❦        ❦        ❦



“Commie Chic Invades American Grade Schools”


That’s the title of an April 30th article in Tablet by David Mikics that documents the persistent whitewashing, rationalization, and even idolizing of communism by some on the American left. Here are three excerpts:


We need an antidote to… the blatant manufacturing of alibis for some of the 20th century’s biggest psychotics and political killers and presenting this gross propaganda to children as historical fact. A first step in properly educating our children would be to help students grasp what communism did to the psyches of both its victims and beneficiaries, and how it achieved its murderous ends. Understanding communism as a belief system lets us see why it appeals so much to the progressive left—and what today’s authoritarian left has in common with its murderous ancestors.

Communists and contemporary progressives share a taste for exercising power by snitching, destroying the lives of dissenters and nonconformists, and by exorcising inconvenient facts by destroying the language that is used to describe them. Hormones and mastectomies for kids become the “gender affirming care” officially endorsed by our government (even as these methods are being rejected by Europe, which actually cares about children’s lives). Putting biological males into women’s prisons is upholding “women’s rights,” even if it leads to rapes committed by these “women.” Discrimination against Asian students becomes the pursuit of “equity.” Judging people by group rather than individual identity is “justice.” “Black lives matter,” but not the lives of Black victims of violent crime—because progressive prosecutors no longer consider illegal gun possession a chargeable offense.

America is currently devoted to stamping out actual thinking, the kind that forces you, if you’re a journalist or academic, to confront your own biases and wonder whether you’re right or wrong. Everyone must mouth the same catchphrases, or listen to them uncomplainingly, so that a false solidarity can make do when a true one is unavailable. We are propelled by cowardice, convenience, and low ambition, attributes more fitting to an authoritarian nation than a free and democratic one. Among our young, we are raising a generation of casual sadists and snitches whose overriding generational urge is absolute conformity.


You’re welcome to read the full article.


© 2023 Steven Schwartzman




Written by Steve Schwartzman

May 16, 2023 at 4:21 AM

A new piece of prairie

with 13 comments


On the overcast morning of May 10th, taking a different route when I went to revisit the Blackland Prairie parcel that you saw here two weeks ago, I couldn’t help noticing—nor would I have wanted not to notice—a property rich with white expanses of prairie bishop (Bifora americana). Houses surround the field on three sides, and Picadilly Dr., which I was driving along, delineates the fourth, so it can’t be long till this field in the still-rapidly-growing Austin suburb of Pflugerville also gets developed. As I’d never taken pictures on that prairie remnant, and it looked so gorgeous, there went my next hour or two.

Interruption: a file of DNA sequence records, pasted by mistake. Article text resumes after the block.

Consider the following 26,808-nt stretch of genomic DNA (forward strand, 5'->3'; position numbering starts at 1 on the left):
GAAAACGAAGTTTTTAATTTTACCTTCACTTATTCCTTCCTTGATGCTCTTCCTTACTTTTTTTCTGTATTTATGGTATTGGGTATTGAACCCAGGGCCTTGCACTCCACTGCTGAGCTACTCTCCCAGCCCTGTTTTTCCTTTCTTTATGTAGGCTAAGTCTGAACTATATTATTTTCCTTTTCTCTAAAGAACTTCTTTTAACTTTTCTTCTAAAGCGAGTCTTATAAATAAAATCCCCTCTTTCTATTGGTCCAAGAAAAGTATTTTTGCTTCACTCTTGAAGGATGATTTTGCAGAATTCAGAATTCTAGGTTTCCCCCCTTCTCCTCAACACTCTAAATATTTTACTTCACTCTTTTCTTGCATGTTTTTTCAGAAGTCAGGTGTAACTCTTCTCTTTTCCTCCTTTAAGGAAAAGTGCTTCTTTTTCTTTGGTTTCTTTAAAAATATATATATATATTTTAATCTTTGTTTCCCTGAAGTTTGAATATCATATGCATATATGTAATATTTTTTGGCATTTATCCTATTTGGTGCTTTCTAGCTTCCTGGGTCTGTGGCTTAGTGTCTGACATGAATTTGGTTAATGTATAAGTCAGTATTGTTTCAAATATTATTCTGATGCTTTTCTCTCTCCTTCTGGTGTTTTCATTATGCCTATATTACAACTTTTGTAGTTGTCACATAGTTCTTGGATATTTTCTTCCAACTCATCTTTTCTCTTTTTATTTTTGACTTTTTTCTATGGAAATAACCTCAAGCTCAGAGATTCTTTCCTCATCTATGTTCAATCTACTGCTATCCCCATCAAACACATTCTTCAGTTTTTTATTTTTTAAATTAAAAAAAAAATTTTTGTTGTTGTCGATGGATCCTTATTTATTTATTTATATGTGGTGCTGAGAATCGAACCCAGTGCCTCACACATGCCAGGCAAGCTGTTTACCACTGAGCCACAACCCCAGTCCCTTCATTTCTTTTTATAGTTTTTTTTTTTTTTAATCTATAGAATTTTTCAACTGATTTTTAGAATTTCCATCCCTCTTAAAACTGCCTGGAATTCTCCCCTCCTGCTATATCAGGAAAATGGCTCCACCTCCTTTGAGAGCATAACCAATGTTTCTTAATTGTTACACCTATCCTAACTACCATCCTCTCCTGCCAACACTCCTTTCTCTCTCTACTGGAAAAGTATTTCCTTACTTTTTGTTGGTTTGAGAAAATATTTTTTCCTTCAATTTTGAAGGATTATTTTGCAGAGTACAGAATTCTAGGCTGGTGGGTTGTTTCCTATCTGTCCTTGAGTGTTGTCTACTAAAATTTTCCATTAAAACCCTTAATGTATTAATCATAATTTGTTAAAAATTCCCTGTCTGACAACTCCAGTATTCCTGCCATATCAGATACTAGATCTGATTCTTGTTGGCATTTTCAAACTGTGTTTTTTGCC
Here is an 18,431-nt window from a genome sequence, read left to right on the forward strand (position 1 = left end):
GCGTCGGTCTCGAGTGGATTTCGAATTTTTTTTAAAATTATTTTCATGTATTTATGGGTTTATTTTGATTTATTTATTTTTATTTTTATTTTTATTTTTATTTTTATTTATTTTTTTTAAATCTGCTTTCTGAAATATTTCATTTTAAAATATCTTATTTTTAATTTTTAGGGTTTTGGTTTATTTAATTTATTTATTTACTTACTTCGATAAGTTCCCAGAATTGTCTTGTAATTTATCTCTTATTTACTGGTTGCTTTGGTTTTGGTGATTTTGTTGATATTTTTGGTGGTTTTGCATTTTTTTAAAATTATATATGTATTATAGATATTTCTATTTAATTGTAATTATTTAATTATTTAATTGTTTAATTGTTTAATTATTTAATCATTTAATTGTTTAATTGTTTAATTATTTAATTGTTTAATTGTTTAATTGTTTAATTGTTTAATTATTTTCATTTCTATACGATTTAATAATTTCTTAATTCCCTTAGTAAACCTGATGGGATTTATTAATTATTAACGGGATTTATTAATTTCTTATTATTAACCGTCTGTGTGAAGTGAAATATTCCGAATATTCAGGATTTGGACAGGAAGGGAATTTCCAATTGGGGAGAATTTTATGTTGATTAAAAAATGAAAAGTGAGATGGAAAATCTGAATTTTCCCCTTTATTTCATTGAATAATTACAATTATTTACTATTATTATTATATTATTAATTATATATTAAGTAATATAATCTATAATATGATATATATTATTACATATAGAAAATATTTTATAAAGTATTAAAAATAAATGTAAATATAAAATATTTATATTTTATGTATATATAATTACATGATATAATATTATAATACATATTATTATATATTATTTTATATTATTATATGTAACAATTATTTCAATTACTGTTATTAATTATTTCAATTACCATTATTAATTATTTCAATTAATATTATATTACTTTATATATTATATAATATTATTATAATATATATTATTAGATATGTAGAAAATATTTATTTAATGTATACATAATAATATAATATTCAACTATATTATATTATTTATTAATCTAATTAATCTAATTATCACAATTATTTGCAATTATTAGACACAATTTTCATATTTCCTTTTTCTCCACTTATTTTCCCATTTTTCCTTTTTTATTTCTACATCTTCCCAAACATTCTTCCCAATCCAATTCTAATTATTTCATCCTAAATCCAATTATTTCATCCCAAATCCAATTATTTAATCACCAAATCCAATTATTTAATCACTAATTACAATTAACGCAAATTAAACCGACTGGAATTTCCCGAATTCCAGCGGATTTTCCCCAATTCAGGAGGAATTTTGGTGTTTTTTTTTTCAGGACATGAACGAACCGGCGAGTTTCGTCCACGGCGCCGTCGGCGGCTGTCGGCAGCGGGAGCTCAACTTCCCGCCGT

The red flowers across the back are firewheels (Gaillardia pulchella). In the foreground a couple of horsemints (Monarda citriodora) stand sentinel, as does a multi-branched Texas thistle (Cirsium texanum) farther back on the left. Though I did my best to exclude human elements, if you look carefully you may make out a bit of roof from one of the surrounding houses.

In the closer view below of the intermingled firewheel and prairie bishop colonies you can probably detect some aging bluebonnets (Lupinus texensis), of which quite a few remained scattered around the property.






𝔖        𝔖        𝔖




Take this passage from the 2022 article “Observing whiteness in introductory physics: A case study”: 


Entangled with the above is the use of whiteboards as a primary pedagogical tool. Though whiteboards have been shown to have a number of affordances when they are used as a collaborative tool that all members have access to, in this episode, they also play a role in reconstituting whiteness as social organization. In particular, whiteboards display written information for public consumption; they draw attention to themselves and in this case support the centering of an abstract representation and the person standing next to it, presenting. They collaborate with white organizational culture, where ideas and experiences gain value (become more central) when written down.